“Endless summer. Someone has mentioned this phrase and at the Museum, it’s true. Also endless spring, fall, and winter. After all, just because the weather changes that doesn’t mean things don’t fall to the ground any more or less. It’s an endless season for us here, ” said Claudia McGill, Assistant Curator in Charge of Seasonal Activity. “The season of giving, the season of receiving, the season of objects on the ground. Year-around celebration.”
“We have a photo here that captures the spirit of – item dropping and finding – I guess you’d say, ” she went on. “We were sent this cute little photo of a baby’s flip-flop. Just the one. Shoe, I mean. Not photo. Or baby.”
Here is the aforementioned item.
A baby flip-flop, for a baby to wear. Isn’t it interesting how that works out?
It was spotted resting on a post in the park, where it’s been for several weeks, according to park-goer Claudia McGill. “I guess some baby lost its shoe, I would say a girl, from the pink color of the shoe, you know it used to be that boys wore pink and girls blue, back about 1900, but now we have it switched and I wonder how that happened but anyway this shoe is for a girl, I think. Because it’s pink. Well, it has pink on it, and no boys will wear a flip-flop with pink on it. Even though they used to.”
The pathos of this little object, separated from its twin shoe and its baby owner, is made all the more poignant the longer it sits out in the weather and decomposes.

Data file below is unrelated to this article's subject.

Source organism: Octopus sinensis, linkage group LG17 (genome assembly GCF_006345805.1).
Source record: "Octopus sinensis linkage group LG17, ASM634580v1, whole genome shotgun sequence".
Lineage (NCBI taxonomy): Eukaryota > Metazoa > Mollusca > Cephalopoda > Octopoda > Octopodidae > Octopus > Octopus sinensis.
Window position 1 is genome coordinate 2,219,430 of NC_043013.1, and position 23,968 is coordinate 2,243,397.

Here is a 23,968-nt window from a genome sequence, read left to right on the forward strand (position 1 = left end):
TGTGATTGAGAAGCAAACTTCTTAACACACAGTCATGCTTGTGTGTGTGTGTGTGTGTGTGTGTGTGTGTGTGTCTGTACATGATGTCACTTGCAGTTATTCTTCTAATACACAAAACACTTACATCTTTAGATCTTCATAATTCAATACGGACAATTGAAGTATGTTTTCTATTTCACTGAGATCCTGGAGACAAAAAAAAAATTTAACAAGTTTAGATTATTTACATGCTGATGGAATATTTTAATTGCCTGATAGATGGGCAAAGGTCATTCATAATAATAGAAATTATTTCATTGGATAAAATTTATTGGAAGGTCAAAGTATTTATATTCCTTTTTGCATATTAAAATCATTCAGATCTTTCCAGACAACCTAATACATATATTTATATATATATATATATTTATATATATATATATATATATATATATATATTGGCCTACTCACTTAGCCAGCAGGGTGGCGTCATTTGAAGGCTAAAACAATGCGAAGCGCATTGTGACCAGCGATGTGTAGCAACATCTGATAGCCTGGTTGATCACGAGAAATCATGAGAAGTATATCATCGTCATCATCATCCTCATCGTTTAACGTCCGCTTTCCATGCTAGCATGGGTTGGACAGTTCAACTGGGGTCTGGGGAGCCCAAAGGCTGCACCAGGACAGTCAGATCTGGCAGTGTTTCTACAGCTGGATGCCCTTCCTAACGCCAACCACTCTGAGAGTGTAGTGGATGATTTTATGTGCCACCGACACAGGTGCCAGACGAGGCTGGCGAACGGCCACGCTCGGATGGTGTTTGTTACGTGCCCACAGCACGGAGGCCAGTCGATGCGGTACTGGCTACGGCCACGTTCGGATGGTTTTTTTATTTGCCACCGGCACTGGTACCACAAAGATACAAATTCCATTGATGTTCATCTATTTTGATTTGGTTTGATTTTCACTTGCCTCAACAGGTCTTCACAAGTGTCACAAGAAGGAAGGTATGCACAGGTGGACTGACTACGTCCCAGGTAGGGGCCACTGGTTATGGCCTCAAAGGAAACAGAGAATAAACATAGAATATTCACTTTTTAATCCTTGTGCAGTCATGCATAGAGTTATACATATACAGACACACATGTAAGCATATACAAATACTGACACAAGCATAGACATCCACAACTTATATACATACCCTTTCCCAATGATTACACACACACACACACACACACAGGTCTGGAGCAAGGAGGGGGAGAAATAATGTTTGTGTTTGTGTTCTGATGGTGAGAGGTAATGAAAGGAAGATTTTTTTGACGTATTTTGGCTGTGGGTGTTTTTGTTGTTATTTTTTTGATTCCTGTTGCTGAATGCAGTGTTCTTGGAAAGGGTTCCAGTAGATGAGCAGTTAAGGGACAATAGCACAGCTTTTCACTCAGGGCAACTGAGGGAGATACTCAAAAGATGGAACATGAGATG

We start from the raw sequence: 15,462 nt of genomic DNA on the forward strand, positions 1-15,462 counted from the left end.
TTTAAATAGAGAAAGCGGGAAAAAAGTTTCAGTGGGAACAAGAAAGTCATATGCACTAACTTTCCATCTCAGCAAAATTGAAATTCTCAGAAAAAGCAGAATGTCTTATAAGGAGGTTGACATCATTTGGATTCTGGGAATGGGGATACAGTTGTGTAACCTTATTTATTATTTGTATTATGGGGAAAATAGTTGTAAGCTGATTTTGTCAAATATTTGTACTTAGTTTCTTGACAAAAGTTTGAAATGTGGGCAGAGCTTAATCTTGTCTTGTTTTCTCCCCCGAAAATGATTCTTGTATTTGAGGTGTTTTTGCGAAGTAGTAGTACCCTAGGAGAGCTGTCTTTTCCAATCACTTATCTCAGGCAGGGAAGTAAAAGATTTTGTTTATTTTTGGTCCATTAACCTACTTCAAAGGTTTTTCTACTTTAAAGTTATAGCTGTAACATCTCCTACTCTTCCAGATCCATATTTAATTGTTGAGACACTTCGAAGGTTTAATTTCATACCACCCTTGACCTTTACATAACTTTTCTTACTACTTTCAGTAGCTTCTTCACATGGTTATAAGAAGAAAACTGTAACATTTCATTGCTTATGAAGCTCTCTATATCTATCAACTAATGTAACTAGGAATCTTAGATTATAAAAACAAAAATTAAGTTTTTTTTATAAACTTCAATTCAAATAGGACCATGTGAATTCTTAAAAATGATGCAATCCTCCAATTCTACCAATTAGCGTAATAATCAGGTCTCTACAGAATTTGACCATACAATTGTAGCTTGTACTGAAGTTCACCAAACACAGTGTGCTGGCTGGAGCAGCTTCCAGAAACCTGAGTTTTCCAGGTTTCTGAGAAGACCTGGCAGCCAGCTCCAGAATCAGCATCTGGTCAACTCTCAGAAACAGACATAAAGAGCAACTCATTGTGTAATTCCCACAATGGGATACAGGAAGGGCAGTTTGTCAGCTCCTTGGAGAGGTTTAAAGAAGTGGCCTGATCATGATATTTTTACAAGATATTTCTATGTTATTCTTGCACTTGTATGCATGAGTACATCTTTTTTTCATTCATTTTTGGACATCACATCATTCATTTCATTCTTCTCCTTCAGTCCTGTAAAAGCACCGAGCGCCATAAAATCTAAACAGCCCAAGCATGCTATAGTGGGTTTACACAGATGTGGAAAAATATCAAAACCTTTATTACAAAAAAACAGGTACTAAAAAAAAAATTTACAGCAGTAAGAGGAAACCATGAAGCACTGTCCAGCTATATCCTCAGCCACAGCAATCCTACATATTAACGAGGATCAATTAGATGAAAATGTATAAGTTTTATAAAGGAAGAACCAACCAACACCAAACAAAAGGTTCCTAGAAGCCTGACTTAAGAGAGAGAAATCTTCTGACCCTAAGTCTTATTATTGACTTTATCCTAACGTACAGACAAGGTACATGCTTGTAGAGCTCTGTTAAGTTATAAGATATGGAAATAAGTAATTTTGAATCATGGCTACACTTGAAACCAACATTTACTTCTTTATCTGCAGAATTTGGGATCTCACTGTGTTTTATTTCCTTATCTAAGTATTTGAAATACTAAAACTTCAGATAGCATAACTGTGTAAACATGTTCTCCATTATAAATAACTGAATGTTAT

“A cute little baby shoe like this just shouldn’t be sitting out here. It’s just wrong,” said staff member Claudia McGill, who has been observing the shoe for the Museum. “It’s going to fade and get crumbly, I’m afraid. I just don’t want to see that happen.”
But the cultural phenomenon of leaving lost objects in the open in the hopes their owners will find them has a powerful pull on societal impulses. “We must leave it for its owner, that is what we believe, strongly believe, and to go against it and throw it in the trash is just – reprehensible,” said Claudia McGill, Staff Therapist at the Museum. “We cannot live with ourselves having done such a thing, the trash thing, I mean, and so we are forced to witness the slow deterioration of hats, gloves, shoes, hair thingies, you name it, lost and not found.”
Well, we can hope things go better for this little shoe. Happy end of summer. Even if at the Museum the seasons are eternal, well, we out here in the world know better, don’t we? Nobody is going to be needing this little flip-flop pretty soon even if it does make its way home.